In many practical applications it is often useful to focus on the near field- and far field radiated fields (instead of the total radiated fields). In the near field, we have

(3.3a)

while in the far field, the opposite inequality holds

(3.3b)

The boundary between the near and far fields is when

(3.4)

or

(3.5)

We will refer to this important result in the next section (in Fig. 4.1). Utilizing the inequalities (3.3) in the equations for the total radiated fields of the electric and magnetic dipoles leads to the following observations.

In the near field of the electric dipole the magnitudes of the fields are primarily influenced as

(3.5a)

while in the near field of the magnetic dipole the magnitudes are dominated by the mirror expressions

(3.5b)

In the far field, of both the electronic and magnetic dipoles we have

(3.6)

Section 4 – Wave Impedance

The concept of the wave impedance, when combined with the expressions for the radiated fields in the previous section, leads to the shielding effectiveness formulas.

The electric dipole wave impedance is defined as

(4.1a)

where, E_{q} and H_{f} are given by Eqs. (3.1c) and (3.1a), respectively. The magnetic dipole wave impedance is defined by the dual expression as

(4.1b)

where, Ef and Hq are given by Eqs. (3.2a) and (3.2c), respectively.

Utilizing Eqs. (3.1) and (3.2) in Eqs. (4.1) leads to the following expressions for the wave impedances. For the electric dipole we have

(4.2a)

while for the magnetic dipole we obtain

(4.2b)

When the expressions in Eq. (4.2) are evaluated at a distance

(4.3)

the result for the magnitude of the wave impedance for both the electric and magnetic field is [3], [4]

(4.4)

This is why, for the these types of antennas, the far field begins at a distance *r = **l _{0}*.

Substituting Eqs. (3.1c) and (3.1a) into Eq. (4.1a) and evaluating it in the near field of an electric dipole gives the wave-impedance magnitude as

(4.5)

We will use this important result when discussing near-field shielding in the next section. Note that in the very near field, where, b_{0}*r*≪ 1, the magnitude of the electric dipole wave impedance is much greater than the intrinsic impedance of free space, i.e.,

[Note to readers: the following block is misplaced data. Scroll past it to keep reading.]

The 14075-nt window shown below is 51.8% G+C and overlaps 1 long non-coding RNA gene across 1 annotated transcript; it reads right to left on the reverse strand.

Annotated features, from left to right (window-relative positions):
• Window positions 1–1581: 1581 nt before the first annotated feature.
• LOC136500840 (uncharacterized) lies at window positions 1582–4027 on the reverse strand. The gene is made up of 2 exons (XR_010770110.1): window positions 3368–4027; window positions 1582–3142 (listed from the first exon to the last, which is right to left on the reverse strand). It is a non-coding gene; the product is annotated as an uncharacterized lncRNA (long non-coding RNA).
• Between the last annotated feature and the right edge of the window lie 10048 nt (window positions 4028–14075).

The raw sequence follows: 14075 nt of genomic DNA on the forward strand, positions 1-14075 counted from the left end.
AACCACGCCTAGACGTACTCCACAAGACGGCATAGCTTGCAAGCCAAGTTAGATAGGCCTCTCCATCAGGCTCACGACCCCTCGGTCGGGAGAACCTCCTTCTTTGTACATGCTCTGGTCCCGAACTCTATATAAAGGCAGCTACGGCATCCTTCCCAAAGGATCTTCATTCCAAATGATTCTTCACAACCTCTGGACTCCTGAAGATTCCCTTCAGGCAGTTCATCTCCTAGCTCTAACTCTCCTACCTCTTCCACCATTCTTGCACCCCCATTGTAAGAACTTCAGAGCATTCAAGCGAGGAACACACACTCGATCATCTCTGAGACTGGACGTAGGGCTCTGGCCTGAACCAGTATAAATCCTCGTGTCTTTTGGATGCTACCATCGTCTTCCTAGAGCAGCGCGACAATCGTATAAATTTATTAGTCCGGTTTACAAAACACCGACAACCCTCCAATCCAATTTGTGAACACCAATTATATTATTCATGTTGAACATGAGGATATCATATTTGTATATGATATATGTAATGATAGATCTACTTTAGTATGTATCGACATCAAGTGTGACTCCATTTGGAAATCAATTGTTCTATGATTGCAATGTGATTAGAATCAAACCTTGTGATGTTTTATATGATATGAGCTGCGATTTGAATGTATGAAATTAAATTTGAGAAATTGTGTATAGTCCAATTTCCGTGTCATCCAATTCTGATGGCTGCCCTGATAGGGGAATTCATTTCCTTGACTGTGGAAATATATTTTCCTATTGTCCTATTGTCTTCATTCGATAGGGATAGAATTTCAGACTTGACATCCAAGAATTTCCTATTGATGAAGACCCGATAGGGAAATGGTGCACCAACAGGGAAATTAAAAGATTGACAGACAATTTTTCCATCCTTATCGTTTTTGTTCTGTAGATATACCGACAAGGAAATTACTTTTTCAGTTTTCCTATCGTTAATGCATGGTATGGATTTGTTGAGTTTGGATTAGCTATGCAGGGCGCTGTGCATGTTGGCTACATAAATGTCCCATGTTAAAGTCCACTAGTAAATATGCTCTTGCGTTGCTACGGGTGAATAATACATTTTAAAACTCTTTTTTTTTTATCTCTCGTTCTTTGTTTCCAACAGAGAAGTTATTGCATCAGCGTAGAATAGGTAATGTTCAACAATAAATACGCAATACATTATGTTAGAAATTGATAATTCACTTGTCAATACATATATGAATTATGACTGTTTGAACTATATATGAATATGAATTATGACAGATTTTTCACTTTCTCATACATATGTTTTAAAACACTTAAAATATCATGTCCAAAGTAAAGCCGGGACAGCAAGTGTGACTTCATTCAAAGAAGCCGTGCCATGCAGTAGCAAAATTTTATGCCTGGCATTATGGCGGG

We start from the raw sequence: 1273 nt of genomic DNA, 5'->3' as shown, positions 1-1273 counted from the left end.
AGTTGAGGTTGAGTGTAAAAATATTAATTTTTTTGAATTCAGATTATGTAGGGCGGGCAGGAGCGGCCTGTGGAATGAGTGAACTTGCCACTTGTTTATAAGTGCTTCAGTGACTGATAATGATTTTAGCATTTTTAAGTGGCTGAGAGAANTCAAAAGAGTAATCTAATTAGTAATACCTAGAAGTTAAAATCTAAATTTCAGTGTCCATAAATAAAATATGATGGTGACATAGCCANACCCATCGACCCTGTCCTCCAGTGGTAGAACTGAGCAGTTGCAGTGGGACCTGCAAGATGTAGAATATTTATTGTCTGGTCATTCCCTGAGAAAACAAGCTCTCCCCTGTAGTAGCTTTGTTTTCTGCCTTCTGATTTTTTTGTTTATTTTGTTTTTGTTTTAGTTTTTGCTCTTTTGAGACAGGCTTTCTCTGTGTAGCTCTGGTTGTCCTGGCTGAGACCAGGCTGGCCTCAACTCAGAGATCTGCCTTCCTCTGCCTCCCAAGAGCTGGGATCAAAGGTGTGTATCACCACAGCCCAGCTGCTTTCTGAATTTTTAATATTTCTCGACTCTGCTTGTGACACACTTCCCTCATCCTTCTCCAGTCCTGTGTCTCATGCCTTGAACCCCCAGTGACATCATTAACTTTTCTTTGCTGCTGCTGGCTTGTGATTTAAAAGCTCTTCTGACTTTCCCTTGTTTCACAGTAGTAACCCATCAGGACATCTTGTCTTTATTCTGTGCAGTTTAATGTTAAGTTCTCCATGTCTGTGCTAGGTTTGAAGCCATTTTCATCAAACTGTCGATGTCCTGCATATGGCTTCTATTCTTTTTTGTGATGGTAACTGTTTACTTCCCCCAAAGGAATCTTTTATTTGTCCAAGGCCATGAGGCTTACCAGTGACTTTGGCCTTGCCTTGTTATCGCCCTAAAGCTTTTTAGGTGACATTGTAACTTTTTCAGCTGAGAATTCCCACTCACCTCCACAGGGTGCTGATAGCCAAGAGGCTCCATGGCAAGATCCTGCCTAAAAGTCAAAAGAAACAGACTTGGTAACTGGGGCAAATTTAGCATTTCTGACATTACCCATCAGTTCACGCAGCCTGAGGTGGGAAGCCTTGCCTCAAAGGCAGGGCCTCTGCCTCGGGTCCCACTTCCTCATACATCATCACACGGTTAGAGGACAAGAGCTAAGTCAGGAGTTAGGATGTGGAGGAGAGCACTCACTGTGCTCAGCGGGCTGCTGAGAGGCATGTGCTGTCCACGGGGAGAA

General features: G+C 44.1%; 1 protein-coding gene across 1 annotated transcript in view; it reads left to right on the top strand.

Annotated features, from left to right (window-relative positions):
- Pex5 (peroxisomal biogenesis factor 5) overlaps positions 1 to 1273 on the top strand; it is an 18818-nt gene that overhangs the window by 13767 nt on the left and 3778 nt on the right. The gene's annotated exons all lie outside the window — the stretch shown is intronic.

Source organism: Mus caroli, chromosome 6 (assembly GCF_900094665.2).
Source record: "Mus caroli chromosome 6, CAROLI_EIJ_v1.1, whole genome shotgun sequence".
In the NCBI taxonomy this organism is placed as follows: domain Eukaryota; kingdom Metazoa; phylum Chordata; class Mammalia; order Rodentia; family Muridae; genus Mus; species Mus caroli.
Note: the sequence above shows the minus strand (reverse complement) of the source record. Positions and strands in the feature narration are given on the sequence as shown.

(4.6)

This is why, the electric dipole is often referred to as a high-impedance source. Substituting Eqs. (3.2a) and (3.2c) into Eq. (4.1b) and evaluating it in the near field of a magnetic dipole gives the wave-impedance magnitude as

(4.7)

This important result will be used in the next section. Note that in the very near field, where, b_{0}*r*≪ 1, the magnitude of the magnetic dipole wave impedance is much smaller than the intrinsic impedance of free space, i.e.,

(4.8)

This is why, the magnetic dipole is often referred to as a low-impedance source. The results of this section are often shown in the well-known summary, shown in Fig. 4.1.

Figure 4.1: Wave impedance as a function of the distance from the source

Section 5 – Far-Field Shielding

The effectiveness of the shield, SE, can be viewed as the ratio of the transmitted-field amplitude to the incident-field amplitude. This ratio is obtained by applying the boundary conditions on the electric and magnetic fields at both the left and the right boundaries of the shield. If a shield has a thickness that is much greater than the skin depth, δ, at the frequency of the incident wave, this ratio is, [3]

(5.1)

Expressed in dB, the magnitude of the shielding effectiveness, SE_{dB}, becomes

(5.2)

or, concisely, in terms of the reflection, absorption, and multiple reflection losses:

(5.3)

It is very important to point out that this solution was obtained under the assumption of a uniform plane wave, i.e., when the shield is in the far field of the source. Since, in the far field, the magnitudes of the electric and magnetic fields are related by a constant, the shielding effectiveness for the magnetic field is exactly the same as the one for the electric field (unlike the case of the near-field shielding). The result shown in Eq. (5.2) greatly simplifies under the assumption of a thick shield made up of a good conductor. The multiple reflection loss can be ignored and the reflection and absorption losses become, [3]

(5.4a)

(5.4b)

Thus, a reasonable, far-field approximation for the shielding effectiveness of a thick, good conductor is

(5.5)

with the reflection and absorption losses given by Eqs. (5.4). The reflection loss in Eq. (5.4a) can be equivalently expressed as, [2]

(5.6)

Evaluating the logarithm in Eq. (5.4b) and expressing the thickness in inches, the absorption loss can be equivalently expressed as

(5.7)

Section 6 – Near-Field Shielding

The distinction between electric and magnetic field sources allows us to use the results of the previous section and the far field shielding to obtain the approximate formulas for the near field shielding.